Pet owners in Shanghai are now able to insure their cats and dogs, including unlicensed ones, to cover the costs if their pets fall ill or have an unexpected accident.
In September, China's two largest insurers, People's Insurance Company of China (PICC) and Ping An Insurance (Group) Company of China, put forward two products that target animals raised in urban families. By paying an annual fee between 450 yuan (S$93) and 3,380 yuan, owners can get access to benefits such as a premium to cover medical costs of up to 50,000 yuan and a small subsidy for advertising costs for searching for a stolen or lost pet.
Both companies use advanced DNA identification technology to make the pets' treatment at the hospital and payout by the insurance companies easier. As people have more disposable income, pets have become popular additions to urban families, and owners have developed higher expectations for their animals' healthcare and standard of living.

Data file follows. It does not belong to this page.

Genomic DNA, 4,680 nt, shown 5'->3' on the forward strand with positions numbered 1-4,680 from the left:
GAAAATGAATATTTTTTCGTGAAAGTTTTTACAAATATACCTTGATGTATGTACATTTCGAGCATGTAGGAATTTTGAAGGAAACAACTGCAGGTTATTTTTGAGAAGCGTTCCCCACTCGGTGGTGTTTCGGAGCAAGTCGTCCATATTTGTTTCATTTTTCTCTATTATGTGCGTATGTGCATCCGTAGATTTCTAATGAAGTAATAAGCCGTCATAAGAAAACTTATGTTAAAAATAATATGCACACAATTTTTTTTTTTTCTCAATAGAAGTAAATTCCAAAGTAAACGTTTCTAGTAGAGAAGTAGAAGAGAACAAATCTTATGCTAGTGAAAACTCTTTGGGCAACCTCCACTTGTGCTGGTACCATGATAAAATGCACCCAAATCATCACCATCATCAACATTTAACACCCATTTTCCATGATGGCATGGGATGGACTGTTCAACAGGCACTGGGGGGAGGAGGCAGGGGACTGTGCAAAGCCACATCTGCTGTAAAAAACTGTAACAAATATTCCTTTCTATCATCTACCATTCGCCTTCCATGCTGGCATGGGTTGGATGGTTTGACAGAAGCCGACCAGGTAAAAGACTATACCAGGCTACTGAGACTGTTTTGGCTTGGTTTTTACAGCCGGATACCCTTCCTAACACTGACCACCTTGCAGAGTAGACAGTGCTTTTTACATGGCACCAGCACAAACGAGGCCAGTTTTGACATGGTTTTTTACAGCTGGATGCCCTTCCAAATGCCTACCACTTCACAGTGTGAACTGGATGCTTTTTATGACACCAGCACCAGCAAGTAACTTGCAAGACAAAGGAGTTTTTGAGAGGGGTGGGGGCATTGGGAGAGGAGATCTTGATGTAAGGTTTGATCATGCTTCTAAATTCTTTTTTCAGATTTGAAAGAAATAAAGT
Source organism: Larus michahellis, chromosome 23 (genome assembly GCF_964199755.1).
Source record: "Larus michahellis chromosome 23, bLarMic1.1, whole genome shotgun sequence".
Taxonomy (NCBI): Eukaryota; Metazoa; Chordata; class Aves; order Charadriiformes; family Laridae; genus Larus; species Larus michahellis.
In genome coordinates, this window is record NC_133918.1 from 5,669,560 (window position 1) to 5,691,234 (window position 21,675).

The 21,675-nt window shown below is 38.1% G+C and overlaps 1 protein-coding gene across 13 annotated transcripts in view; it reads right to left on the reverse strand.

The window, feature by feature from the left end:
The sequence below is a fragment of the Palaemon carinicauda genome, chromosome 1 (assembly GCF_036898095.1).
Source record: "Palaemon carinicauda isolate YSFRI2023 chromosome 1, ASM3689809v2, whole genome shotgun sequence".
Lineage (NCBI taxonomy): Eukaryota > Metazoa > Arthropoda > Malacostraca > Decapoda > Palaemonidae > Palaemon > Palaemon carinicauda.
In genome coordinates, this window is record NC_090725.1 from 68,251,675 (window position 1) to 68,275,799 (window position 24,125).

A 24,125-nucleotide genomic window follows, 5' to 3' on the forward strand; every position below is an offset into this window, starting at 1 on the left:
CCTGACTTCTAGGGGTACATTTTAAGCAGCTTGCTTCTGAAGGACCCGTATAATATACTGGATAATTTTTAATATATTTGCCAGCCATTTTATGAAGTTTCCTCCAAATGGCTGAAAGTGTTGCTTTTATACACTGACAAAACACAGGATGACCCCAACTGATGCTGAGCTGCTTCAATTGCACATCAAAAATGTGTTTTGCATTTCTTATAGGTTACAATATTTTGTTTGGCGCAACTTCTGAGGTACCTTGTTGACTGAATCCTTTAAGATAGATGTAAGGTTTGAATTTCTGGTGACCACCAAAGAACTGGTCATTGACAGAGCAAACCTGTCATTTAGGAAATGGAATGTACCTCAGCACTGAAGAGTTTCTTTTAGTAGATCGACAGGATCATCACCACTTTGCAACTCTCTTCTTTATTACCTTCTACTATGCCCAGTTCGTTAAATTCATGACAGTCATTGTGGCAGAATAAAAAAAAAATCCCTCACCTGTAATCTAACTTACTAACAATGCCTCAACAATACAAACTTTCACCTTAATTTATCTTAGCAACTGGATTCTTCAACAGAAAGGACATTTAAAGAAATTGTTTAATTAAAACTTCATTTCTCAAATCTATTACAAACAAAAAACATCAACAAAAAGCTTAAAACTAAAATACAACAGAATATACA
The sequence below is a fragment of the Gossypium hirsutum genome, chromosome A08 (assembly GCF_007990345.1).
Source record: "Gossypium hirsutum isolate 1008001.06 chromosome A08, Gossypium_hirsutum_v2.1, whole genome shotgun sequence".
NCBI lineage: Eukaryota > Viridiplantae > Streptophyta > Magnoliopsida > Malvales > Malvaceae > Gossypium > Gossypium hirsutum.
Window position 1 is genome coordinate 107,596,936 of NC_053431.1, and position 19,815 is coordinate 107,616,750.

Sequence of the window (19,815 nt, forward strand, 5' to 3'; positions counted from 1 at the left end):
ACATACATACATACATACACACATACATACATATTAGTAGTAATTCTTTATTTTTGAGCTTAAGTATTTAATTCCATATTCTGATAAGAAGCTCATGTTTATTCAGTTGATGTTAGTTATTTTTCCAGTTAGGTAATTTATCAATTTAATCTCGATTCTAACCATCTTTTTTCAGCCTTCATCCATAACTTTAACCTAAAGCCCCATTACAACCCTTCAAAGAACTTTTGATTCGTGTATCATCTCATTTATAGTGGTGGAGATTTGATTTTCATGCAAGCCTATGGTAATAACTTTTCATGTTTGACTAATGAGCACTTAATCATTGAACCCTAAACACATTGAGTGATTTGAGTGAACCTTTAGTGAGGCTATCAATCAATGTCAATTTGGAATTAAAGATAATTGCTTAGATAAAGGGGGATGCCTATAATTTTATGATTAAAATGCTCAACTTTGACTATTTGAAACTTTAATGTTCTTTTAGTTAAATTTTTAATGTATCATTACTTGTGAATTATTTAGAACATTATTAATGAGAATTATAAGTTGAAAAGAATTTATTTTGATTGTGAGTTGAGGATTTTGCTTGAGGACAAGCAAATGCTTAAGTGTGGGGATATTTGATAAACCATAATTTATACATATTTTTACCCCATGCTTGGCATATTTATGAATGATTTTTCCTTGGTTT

According to China Animal Agriculture Association, there are about 20 million licensed dogs across China, in addition to another 80 million unregistered at public security offices.
Meanwhile, veterinary medicine is increasingly employing expensive medical techniques and drugs, and treating ear infections for a cat, for example, can cost more than 1,000 yuan at a major veterinary hospital in Shanghai. "Animals getting ill agitates their owners and can cause an economic burden," says Zhang Xiaofeng, deputy secretary-general of China Animal Agriculture Association. "The high medical expenditure has become one of the main reasons to dump animals."